Jimmy Carter-Nobel Lecture: Nobel Lecture, Oslo, December 10, 2002

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Jimmy Carter receives Nobel Peace Prize

Jimmy Carter has accepted the Nobel Peace Prize and is urging people to work for peace in a world that has become "a more dangerous place."

The 78-year-old former US president was honoured for his pursuit of peace, health and human rights.

Before he entered the Oslo City Hall, Mr Carter was greeted by nearly 2,000 children having a peace celebration in the Norwegian capital.

"It is with a deep sense of gratitude that I accept this prize," said Mr Carter.

"I am grateful to my wife Rosalynn, to my colleagues at the Carter Centre and to the many others who continue to seek an end to violence and suffering throughout the world."

"Instead of entering a millennium of peace, the world is now, in many ways, a more dangerous place. The greater ease of travel and communication has not been matched by equal understanding and mutual respect," he said.

Mr Carter, a Democrat, has repeatedly urged President George Bush to avoid a war in Iraq by working through the United Nations, and to support weapons inspections.

The Nobel Lecture

Your Majesties, Members of the Norwegian Nobel Committee, Excellencies, Ladies and Gentlemen,

It is with a deep sense of gratitude that I accept this prize. I am grateful to my wife Rosalynn, to my colleagues at The Carter Center, and to many others who continue to seek an end to violence and suffering throughout the world. The scope and character of our Center's activities are perhaps unique, but in many other ways they are typical of the work being done by many hundreds of nongovernmental organizations that strive for human rights and peace.

Most Nobel Laureates have carried out our work in safety, but there are others who have acted with great personal courage. None has provided more vivid reminders of the dangers of peacemaking than two of my friends, Anwar Sadat and Yitzak Rabin, who gave their lives for the cause of peace in the Middle East.

Like these two heroes, my first chosen career was in the military, as a submarine officer. My shipmates and I realized that we had to be ready to fight if combat was forced upon us, and we were prepared to give our lives to defend our nation and its principles. At the same time, we always prayed fervently that our readiness would ensure that there would be no war.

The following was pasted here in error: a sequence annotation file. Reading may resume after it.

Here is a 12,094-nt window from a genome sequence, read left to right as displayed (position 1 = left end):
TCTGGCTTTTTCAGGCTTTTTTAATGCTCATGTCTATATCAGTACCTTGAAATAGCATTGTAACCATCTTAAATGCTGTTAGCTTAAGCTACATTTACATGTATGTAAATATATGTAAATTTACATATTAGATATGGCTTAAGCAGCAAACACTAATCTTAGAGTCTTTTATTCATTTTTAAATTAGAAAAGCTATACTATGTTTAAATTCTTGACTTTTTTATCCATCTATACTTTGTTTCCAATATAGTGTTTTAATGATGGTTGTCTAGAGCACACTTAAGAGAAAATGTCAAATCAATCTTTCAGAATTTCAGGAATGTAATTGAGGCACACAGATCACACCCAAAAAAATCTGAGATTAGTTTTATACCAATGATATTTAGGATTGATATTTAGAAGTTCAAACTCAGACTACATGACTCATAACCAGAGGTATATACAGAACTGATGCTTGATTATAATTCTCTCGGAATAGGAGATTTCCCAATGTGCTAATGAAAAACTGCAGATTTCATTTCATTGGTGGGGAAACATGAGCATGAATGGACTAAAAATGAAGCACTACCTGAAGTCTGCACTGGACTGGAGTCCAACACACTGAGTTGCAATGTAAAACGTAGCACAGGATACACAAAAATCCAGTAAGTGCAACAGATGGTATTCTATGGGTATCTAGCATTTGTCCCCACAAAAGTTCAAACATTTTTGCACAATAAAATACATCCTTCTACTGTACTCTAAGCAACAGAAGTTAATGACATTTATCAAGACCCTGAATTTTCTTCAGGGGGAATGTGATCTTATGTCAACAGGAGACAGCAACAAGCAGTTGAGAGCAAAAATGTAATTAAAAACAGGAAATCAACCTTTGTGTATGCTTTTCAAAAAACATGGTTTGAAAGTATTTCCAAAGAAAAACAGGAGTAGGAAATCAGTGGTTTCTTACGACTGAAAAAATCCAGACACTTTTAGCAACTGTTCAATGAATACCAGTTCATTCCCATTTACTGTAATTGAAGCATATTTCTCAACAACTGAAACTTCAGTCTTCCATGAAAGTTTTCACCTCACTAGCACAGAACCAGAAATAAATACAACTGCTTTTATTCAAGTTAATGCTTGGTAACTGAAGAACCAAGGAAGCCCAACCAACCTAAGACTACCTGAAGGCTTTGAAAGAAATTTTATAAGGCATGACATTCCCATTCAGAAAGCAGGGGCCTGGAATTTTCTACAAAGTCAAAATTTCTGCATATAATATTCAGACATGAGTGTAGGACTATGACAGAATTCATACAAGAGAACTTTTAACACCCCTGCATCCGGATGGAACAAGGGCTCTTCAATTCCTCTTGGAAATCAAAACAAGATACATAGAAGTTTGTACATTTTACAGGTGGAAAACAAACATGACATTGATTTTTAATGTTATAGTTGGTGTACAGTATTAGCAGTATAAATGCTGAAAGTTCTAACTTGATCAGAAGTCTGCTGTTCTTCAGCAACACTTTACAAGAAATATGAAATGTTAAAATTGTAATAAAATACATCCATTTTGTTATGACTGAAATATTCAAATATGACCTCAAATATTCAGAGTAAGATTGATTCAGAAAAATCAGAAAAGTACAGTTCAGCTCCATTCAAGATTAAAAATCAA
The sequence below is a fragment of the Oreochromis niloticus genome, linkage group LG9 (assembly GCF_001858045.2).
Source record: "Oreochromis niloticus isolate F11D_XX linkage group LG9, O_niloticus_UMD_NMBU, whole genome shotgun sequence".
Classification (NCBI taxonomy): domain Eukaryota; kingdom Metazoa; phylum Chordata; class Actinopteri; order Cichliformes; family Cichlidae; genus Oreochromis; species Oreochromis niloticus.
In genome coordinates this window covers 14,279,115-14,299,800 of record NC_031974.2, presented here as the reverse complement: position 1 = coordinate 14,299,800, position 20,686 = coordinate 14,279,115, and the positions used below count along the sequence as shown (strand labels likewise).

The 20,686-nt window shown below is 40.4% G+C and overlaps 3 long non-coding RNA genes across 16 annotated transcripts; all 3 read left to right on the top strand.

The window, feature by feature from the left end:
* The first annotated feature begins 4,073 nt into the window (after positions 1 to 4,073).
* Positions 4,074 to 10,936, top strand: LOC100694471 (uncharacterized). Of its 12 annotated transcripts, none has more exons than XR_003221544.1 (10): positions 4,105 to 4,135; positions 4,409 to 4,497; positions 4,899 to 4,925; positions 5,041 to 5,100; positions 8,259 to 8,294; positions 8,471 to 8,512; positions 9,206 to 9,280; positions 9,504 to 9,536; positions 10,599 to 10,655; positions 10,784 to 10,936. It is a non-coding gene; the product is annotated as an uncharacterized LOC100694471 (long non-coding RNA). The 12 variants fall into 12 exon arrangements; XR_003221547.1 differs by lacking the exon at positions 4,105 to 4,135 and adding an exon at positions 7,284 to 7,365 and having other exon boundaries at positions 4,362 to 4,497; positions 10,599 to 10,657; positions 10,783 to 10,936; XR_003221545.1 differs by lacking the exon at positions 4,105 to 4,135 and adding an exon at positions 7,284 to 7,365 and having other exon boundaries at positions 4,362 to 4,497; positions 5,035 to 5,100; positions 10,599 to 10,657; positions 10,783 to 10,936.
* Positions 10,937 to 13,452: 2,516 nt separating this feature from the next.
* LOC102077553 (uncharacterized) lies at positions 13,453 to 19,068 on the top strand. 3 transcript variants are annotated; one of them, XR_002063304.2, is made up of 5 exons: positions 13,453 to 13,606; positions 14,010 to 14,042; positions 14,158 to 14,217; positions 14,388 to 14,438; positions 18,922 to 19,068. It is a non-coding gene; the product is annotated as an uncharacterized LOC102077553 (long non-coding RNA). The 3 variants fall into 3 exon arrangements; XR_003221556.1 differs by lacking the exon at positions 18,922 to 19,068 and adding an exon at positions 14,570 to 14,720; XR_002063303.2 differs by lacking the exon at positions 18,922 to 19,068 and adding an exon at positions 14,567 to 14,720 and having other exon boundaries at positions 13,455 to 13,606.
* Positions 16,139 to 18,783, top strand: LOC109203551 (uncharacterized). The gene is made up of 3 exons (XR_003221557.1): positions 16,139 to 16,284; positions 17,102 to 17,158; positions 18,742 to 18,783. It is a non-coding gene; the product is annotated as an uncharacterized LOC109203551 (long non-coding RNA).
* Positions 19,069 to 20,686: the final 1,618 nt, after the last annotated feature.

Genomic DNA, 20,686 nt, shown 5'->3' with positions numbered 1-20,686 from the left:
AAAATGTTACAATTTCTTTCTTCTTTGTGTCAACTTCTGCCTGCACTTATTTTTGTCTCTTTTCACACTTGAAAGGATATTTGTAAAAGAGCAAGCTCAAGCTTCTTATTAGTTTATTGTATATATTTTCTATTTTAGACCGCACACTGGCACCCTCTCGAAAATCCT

Later, as President and as Commander-in-Chief of our armed forces, I was one of those who bore the sobering responsibility of maintaining global stability during the height of the Cold War, as the world's two superpowers confronted each other. Both sides understood that an unresolved political altercation or a serious misjudgment could lead to a nuclear holocaust. In Washington and in Moscow, we knew that we would have less than a half hour to respond after we learned that intercontinental missiles had been launched against us. There had to be a constant and delicate balancing of our great military strength with aggressive diplomacy, always seeking to build friendships with other nations, large and small, that shared a common cause.

In those days, the nuclear and conventional armaments of the United States and the Soviet Union were almost equal, but democracy ultimately prevailed because of commitments to freedom and human rights, not only by people in my country and those of our allies, but in the former Soviet empire as well. As president, I extended my public support and encouragement to Andrei Sakharov, who, although denied the right to attend the ceremony, was honored here for his personal commitments to these same ideals.

The world has changed greatly since I left the White House. Now there is only one superpower, with unprecedented military and economic strength. The coming budget for American armaments will be greater than those of the next fifteen nations combined, and there are troops from the United States in many countries throughout the world. …


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